Interviewing is not just for job seekers because, whether you realize it or not, you are always trying out for your next opportunity. In today’s world, perception is reality and your personal brand will often speak before you ever get the chance.
This is why, in the world of sports business, finding time to conduct informational interviews is one of the most crucial elements to your career development.
An informational interview is simply the interview process in reverse, in which you are conversing with a professional about his or her role, experiences, and expertise with hopes of simply gaining more knowledge. More importantly, this networking tactic provides opportunities to make a new connection, gain access to that person’s network, begin a potential mentorship and, most importantly, discover the hidden job market.
Informational interviews can also help you expand your knowledge about trending topics in the industry — for example, you may learn from a new connection that esports is growing at a pace of 40 percent year-over-year and expected to generate $1.5 billion in US revenue by 2020 and, in turn, be able to express that impressive tidbit in another interview.
These types of conversations will also offer tons of insight regarding different roles within an organization or company. Working for your favorite NFL or NBA team may be your dream job, but as we all know, the expectations of hanging out in the locker room or traveling with the team are usually different than what the actual position entails.
Arel Gordon, a project coordinator at Google and former College All-American football player, said, “these interviews truly allow for potential job seekers to understand an industry [and specific roles], which better assists them with career decisions.”
Still not convinced you should take the plunge and ask a stranger about hopping on the phone for a 15-minute informational interview?
Here are a few statistics that may surprise you:
- A report found that roughly 80 percent of all new jobs were unadvertised.
- About 7 percent of applications come from referrals, but ultimately lead to 40 percent of new hires.
- One out of every 200 resumes results in a job offer. One out of every 12 informational interviews, however, results in a job offer.
When examining these numbers, it is important to ask yourself: What makes you different than other potential job applicants? Branding today is as much about consistently delivering on your promise as it is about differentiation.
Tips to Score an Informational Interview:
Find the Right People
Not sure where to start? Begin by listing your current network on a spreadsheet. Think of professors, former colleagues, family and friends — and ask about their network. You may be more connected than you think.
Social media has created nearly endless opportunities for networking, if done in the right way.
“Social media became a way for me to network informally,” Deandre Duggans, manager of advertising and branding for the Baltimore Ravens, said. “Twitter threads gave me a chance to connect with professionals and talk about sports and marketing.”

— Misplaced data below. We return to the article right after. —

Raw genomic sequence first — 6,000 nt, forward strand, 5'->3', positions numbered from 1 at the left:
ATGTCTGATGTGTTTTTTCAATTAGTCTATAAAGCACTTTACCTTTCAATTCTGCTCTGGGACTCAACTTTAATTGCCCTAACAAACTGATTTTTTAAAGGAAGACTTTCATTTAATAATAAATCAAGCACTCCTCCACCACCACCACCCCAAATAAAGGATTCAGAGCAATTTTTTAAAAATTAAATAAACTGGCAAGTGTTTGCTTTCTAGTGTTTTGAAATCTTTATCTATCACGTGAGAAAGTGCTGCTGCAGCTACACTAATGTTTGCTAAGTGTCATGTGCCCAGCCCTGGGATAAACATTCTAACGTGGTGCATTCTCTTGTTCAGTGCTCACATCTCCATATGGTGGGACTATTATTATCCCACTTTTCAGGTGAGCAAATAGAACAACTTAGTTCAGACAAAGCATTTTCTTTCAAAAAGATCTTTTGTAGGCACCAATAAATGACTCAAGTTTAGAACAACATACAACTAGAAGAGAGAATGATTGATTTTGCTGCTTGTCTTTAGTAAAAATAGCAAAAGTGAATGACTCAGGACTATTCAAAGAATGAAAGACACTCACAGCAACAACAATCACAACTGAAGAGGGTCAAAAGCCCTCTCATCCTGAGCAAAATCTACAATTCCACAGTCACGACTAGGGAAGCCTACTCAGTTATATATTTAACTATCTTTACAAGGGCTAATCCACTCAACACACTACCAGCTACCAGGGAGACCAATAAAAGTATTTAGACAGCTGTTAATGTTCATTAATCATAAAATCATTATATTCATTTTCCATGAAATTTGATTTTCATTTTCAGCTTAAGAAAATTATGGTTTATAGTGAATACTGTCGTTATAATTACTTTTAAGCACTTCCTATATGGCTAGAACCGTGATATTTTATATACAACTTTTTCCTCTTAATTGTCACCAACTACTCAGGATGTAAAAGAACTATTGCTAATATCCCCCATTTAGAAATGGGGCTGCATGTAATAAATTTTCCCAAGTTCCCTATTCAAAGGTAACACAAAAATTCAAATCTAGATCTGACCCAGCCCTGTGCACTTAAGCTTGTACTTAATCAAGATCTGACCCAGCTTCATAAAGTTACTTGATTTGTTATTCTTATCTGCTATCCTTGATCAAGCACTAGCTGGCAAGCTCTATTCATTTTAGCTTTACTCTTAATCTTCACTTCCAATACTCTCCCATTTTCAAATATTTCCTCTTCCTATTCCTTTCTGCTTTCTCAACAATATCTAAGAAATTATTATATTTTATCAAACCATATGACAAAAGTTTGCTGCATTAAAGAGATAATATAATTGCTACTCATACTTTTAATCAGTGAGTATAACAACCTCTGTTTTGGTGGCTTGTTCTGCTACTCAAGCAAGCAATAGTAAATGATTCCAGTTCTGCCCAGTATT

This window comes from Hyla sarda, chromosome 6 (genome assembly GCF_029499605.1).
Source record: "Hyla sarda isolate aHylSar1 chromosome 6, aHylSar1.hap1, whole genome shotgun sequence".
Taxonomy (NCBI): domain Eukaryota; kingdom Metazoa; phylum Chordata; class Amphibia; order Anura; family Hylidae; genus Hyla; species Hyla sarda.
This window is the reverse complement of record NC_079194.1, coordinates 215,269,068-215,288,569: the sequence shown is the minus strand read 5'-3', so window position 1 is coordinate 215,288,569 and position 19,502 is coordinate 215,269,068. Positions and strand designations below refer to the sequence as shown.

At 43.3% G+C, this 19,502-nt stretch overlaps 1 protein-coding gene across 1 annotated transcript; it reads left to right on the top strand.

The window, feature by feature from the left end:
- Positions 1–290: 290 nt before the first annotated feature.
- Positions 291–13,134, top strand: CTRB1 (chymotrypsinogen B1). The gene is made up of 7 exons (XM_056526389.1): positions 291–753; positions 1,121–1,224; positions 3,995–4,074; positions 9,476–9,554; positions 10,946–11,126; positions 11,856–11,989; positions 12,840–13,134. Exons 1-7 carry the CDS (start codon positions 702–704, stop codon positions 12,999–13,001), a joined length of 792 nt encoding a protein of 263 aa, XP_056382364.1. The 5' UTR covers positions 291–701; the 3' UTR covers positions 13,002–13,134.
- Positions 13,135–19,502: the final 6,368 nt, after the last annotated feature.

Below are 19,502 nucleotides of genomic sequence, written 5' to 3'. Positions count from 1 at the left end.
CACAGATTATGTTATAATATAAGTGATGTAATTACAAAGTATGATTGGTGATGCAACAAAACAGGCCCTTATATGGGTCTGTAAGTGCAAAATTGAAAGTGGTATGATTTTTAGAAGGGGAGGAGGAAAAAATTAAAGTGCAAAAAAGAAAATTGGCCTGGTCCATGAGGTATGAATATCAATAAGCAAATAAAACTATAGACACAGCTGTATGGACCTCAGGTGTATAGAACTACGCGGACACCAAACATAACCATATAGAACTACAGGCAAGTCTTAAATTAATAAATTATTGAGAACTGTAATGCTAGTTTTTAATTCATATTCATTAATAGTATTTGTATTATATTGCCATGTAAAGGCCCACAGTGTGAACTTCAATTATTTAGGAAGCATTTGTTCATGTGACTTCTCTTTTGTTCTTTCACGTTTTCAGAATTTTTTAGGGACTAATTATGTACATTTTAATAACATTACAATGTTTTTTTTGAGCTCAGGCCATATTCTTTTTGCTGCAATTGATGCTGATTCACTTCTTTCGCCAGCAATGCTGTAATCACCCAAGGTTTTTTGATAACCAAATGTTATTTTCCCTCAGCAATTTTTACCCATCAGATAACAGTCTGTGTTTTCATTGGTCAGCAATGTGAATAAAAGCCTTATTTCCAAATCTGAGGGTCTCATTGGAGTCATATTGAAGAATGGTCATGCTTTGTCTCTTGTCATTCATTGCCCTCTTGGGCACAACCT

In addition, LinkedIn makes the art of networking much easier. Scour the people who work at well-respected companies in the industry and reach out to them. When doing so, however, a standard or “carbon copy” message is not the way to go; a personal and individualized touch can go a long way in asking for a potential interview.
Have a Clear Message
“I want to work in sports” most likely won’t open the door to a phone call or coffee meeting. Be clear on exactly what you are looking for and don’t be afraid to ask for help. When you are upfront and clear with your intentions, “it eliminates confusion or the chances of you being seen as someone asking for a job,” Duggans said.
Preparing specific questions and proactively researching those who you are trying to connect with not only shows that you are intentional, but also that you respect their time. Keep in mind that 15 minutes may be all you need.
“Time is relative,” said Jacqueline Blackett, senior associate athletics director & SWA at Columbia University. “You can accomplish more in four minutes than you can in four weeks.”
Here are some sample informational interview questions from Yale University’s Office of Career Strategy. Our favorites include:
- How did you get started in this field? Is that typical of most people?
- Describe a typical work week. Would these duties be the same for anyone with your job title or level within an organization?
- What skills and personal qualities are most important for success in this job?
- Can you recommend other people for me to talk to?
- What do you wish you had known about this field when you were just starting out?
Connecting online or over the phone is a great step, but face-to-face communication will allow you to further demonstrate your authentic voice. According to Loughborough University School of Business and Economics, 97 percent of meeting attendees cited small face-to-face meetings as their preferred form of communication.
Volunteering or attending conferences and networking events are all ways to increase your visibility among sports business professionals. You can call it luck, but being in the right place at the right time is an intentional process to position yourself for scoring an informational interview in the near future — and, ultimately, success.
You may be one meeting, connection, or tweet away from your next opportunity. Find the right people, have a clear message of what you’re looking for, and make yourself available to be discovered through becoming visible to your new — and ever-expanding — network.